Conservation Evidence strives to be as useful to conservationists as possible. Please take our survey to help the team improve our resource.

Providing evidence to improve practice

Individual study: Regeneration of heathland communities following bracken Pteridum aquilinum control at Cavenham and Weeting Heaths, Suffolk, England

Published source details

Marrs R.H. & Lowday J.E. (1992) Control of bracken and restoration of heathland. II. Regeneration of the heathland community. Journal of Applied Ecology, 29, 204-211

Summary

In many areas of Britain, bracken Pteridum aquilinum although a native species, can be a highly invasive, especially on marginal land such as heath and moorland on acidic soils. The effectiveness of a range of bracken control and heathland restoration treatments (cutting, spraying with asulam and seed sowing) at a heather Calluna vulgaris heath and a grass heath in Breckland, eastern England, was assessed over 10 years. An earlier paper looked at the effects on bracken control itself (Lowday & Marrs 1992), whilst here regeneration of heathland communities following bracken control in the same experimental areas are summarised.

Study sites: The study was undertaken at Cavenham Heath (a Calluna heath – National Grid ref: TL 755725) and Weeting Heath (a grass heath, mainly sheep's fescue Festuca ovina - National Grid ref: TL 757885) in the Breckland region of Suffolk, eastern England.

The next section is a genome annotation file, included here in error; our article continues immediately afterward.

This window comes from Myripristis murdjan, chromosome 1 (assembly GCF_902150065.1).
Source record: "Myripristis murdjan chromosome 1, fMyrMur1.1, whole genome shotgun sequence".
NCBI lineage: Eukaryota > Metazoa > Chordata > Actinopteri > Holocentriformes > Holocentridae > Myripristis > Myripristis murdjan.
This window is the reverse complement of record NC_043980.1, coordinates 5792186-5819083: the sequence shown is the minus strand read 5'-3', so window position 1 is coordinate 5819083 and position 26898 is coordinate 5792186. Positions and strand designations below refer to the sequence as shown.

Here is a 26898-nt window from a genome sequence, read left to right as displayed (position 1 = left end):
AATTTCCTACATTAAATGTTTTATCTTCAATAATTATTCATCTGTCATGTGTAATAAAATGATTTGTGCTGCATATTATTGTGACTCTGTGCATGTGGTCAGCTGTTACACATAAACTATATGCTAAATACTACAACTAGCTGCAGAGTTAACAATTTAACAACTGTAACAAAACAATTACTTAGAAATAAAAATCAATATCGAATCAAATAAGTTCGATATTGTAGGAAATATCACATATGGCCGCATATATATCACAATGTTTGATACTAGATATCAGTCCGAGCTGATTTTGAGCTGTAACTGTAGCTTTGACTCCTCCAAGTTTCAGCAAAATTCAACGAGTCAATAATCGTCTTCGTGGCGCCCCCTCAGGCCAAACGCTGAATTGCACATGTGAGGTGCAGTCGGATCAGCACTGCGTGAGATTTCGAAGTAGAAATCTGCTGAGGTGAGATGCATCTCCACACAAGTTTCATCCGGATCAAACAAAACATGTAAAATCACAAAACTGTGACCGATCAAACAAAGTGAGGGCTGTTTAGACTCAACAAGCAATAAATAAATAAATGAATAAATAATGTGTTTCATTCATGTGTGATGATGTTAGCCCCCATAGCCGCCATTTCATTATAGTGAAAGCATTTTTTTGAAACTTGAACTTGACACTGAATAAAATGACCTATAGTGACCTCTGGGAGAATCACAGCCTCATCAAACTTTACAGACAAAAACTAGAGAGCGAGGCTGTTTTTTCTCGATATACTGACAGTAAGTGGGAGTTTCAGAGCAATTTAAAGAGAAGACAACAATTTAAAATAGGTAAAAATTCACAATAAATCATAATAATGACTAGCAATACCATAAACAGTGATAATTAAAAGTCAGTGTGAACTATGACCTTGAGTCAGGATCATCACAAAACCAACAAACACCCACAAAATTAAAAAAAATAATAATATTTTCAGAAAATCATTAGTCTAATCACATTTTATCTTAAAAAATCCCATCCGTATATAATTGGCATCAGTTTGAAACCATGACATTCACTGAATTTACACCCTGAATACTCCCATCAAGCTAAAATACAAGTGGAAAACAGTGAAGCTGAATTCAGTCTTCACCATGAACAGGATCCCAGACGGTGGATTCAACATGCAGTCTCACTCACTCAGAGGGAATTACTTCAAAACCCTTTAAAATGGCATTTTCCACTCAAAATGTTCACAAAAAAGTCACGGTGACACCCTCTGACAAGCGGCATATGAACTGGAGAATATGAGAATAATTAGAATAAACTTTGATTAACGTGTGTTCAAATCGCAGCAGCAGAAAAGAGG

Bracken control treatments: Six treatments were applied to bracken encroached areas on the two heathlands:

i) untreated controls;

ii) cutting once yearly in late July between 1978 to 1984 (cutting using a mechanised sythe, fronds left in situ);

iii) cutting twice yearly in mid-June and late July between 1978 and 1984;

iv) spraying with asulam (4.4 kg active ingredient applied in 400 l water/ha using a motorised backpack mistblower) in August 1978;

v) spraying with asulam twice in August 1978 and August 1979;

vi) Asulam applied in August 1978, cut once/year in late July from1979 to 1984.


Each treatment was undertaken with and without seeding (using seed from the local area):

Cavenham – 20,000 C.vulgaris seeds sown/m²;

Weeting – a seed mix of Yorkshire fog Holcus lanatus, fescue spp. mainly F.ovina bird's-foot trefoil Lotus corniculatus and common sorrel Rumex acetosella (5,000, 10,000, 600 and 4,400 seeds/m² respectively).


A randomised block design was used (four replicate blocks each with 12 treatments randomly allocated to 10 x 7 m plots with a central 6 x 3 m sampling area, each surrounded by a 1 m cut pathway).

After 6 years a further two treatments were added, with the bracken control treatments being either continued/reapplied or discontinued.

Vegetation assessment:
Weeting Heath - Vegetation was harvested within four 20 x 20 cm quadrats in three randomly selected 1 m² quadrats in each 6 x 3 m sampling zone in July 1979-83, 1986 and 1988. Vegetation was sorted by species, dried (80ºC fro 24 h) and weighed.